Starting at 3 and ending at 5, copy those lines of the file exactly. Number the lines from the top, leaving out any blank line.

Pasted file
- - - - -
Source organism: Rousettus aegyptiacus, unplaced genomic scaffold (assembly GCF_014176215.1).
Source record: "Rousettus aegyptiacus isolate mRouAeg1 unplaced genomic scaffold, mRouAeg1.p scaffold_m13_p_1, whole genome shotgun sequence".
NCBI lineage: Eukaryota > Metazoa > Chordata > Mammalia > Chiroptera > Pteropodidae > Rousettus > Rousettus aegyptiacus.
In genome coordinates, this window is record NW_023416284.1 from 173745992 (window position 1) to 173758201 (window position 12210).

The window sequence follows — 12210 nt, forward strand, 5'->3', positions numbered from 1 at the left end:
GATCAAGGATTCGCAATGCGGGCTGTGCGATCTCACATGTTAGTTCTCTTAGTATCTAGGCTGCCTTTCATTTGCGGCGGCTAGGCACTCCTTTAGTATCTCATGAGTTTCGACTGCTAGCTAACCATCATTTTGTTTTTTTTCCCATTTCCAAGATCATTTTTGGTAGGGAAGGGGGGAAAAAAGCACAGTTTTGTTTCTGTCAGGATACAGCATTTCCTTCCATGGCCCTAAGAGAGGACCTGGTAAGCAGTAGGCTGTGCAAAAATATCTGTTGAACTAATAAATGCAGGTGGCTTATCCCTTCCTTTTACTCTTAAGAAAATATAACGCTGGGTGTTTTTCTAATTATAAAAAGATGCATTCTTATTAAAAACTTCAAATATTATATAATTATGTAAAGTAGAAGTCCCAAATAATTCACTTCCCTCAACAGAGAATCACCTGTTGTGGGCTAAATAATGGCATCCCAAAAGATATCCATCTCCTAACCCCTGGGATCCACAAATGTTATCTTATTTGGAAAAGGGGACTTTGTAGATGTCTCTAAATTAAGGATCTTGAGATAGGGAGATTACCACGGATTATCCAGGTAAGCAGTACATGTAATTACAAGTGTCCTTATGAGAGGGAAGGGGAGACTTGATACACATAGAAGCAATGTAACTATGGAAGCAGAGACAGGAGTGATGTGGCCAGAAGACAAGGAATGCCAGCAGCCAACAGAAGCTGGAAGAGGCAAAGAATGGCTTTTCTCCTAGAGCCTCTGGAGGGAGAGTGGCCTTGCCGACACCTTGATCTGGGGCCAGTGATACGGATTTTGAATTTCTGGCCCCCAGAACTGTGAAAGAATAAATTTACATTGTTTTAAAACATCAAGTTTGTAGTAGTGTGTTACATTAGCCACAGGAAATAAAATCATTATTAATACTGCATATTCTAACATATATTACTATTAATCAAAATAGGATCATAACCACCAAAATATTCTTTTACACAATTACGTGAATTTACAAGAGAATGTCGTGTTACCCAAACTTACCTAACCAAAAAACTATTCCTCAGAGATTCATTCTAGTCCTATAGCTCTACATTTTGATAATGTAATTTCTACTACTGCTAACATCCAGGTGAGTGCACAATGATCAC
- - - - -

NCBI lineage: Eukaryota > Metazoa > Chordata > Mammalia > Chiroptera > Pteropodidae > Rousettus > Rousettus aegyptiacus.
In genome coordinates, this window is record NW_023416284.1 from 173745992 (window position 1) to 173758201 (window position 12210).

The window sequence follows — 12210 nt, forward strand, 5'->3', positions numbered from 1 at the left end: